This is a Mitsubishi XD500U DLP projector, one that I picked up on eBay for less than £50. It had a few hundred hours of lamp life left and minimal speckling on the projected image. It’s not perfect by any stretch of the imagination but I was looking for a projector that someone had put out to pasture, so I could give it a new lease of life.
I checked it out when it arrived and all was working fine but I was nervous about taking it apart, as there were some modifications I would need to make to the internals to allow me to use it in an SLA 3d printer.
When I finally plucked up enough courage to make the mods, I started documenting the process. Remove this screw…
… to reveal the lamp …
Remove the three screws marked with the arrows, lift the handle and take out the lamp.
NOTHING… It wasn’t budging.
I took off the heat plate to get a better look, still nothing. “It must be stuck” I thought. I’ll give it a harder tug.
Nope. Try again….
I ripped the lamp module in half, with the bulb dangling from the piece I now held in my hand.
With the bits that were left in the projector, I could see that there are two flanges (where the cutouts are in the metal heat plate. Had I put the a screwdriver or a flat blade down each slot, it would probably have lifted out straight away.
I was gutted and felt like throwing the whole thing in the bin. Pressing on, I pulled the rest of the lamp module out, glued the plastic bits back together and set them to one side. Hopefully I could save this and mod the lamp module later.
In all the drama of the broken lamp, I forgot to take photos. So the documentation process went completely to pot.
The rest of the mods were to the projector lens. After removing many screws, I managed to pry off the top case. That wasn’t easy and there were a couple of times where I thought I was going to crack the plastic.
Eventually the case was off and I was able to remove the lens assembly, which looked a lot like this.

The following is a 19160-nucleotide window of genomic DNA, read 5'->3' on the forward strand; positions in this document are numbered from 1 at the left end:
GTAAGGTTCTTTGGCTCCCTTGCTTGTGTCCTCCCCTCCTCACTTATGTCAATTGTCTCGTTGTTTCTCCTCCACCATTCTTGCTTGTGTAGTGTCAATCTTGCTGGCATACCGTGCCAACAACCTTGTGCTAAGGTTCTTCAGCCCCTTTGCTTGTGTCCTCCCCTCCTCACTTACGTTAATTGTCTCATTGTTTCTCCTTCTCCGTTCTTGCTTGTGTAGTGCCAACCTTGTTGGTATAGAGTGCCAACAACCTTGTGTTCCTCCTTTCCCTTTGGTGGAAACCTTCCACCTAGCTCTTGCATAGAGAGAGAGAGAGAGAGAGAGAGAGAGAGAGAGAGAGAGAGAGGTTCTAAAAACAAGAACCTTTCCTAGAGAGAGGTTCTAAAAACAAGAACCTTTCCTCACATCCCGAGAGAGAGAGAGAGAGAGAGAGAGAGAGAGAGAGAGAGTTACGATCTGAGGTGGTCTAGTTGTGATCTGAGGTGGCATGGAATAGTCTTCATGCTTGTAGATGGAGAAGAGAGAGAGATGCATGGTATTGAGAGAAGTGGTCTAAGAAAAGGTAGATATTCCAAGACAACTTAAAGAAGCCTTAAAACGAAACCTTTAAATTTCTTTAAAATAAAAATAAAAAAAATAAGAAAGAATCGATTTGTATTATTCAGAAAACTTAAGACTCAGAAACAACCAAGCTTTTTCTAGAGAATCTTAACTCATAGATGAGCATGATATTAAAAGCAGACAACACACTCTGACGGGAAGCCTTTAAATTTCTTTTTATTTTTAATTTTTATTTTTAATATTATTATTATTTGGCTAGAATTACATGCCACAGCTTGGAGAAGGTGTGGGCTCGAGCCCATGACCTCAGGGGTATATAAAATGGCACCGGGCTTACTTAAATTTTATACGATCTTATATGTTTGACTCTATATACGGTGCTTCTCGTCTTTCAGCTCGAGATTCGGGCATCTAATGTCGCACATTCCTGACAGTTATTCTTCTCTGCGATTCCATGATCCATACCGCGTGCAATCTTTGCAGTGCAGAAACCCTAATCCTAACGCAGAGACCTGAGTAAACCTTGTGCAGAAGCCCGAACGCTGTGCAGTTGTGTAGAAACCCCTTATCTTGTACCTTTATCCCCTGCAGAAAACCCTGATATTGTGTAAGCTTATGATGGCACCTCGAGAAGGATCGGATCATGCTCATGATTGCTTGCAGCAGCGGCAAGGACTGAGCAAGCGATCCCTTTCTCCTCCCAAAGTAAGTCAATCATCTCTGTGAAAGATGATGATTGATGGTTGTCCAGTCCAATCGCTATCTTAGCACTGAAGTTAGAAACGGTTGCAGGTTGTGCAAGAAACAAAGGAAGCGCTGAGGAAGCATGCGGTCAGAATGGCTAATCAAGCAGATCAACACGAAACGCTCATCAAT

See that screw? The tiny one just above the grey plastic of the focusing ring? That is the limit screw which stops you winding the focus in too much. This had to come out, so I could wind the focus in too much.
I also nipped the end off the indicator bar that sticks out from the focus ring. This was too long to allow the whole thing to swing round to the lines I’ve marked at the 6’o’clock position.
By the time I’d putting it all back together, I was able to mod the lamp.
The glass pane, that’s held in by the metal frame has to come out. It provides a thermal barrier by blocking IR but more importantly for this project, it blocks UV that comes from the bulb. As I need UV to cure my resin, it had to go.
I put the bulb back in, connected up the power, turned the projector on and held my breath. The bulb came on. The projector started up and I had a picture. Phew.
To get a feel for where I need to put my shelf on the frame, I grabbed a sheet of A4 paper, tac’d it to the wall and projected a grid onto it.
After a little tinkering, I ended up with this.
With the front of the projector 300mm away from the wall, I was able to focus my image and get a work area that was more than 150mm wide.
It’s at this point you realise why there’s a stop screw in the mechanism. If you turn the focus ring too far past “straight down”, it falls out of the projector. Oops. Luckily it screws right back in but its something to consider when it’s pointing straight down into a vat of resin.
If a projector is used in a permanent place, it usually gets mounted. To help people do this, there are mounting points.
The projector comes with a set of three M4 (read 4mm) screw sockets. To clear the odd shape of the base of the projector, I sourced some 10mm plastic spacers and used some more mud-guard washers to spread the load.
With all that done, the projector was mounted and ready to be used.
Next, it was time for the build area/shelf.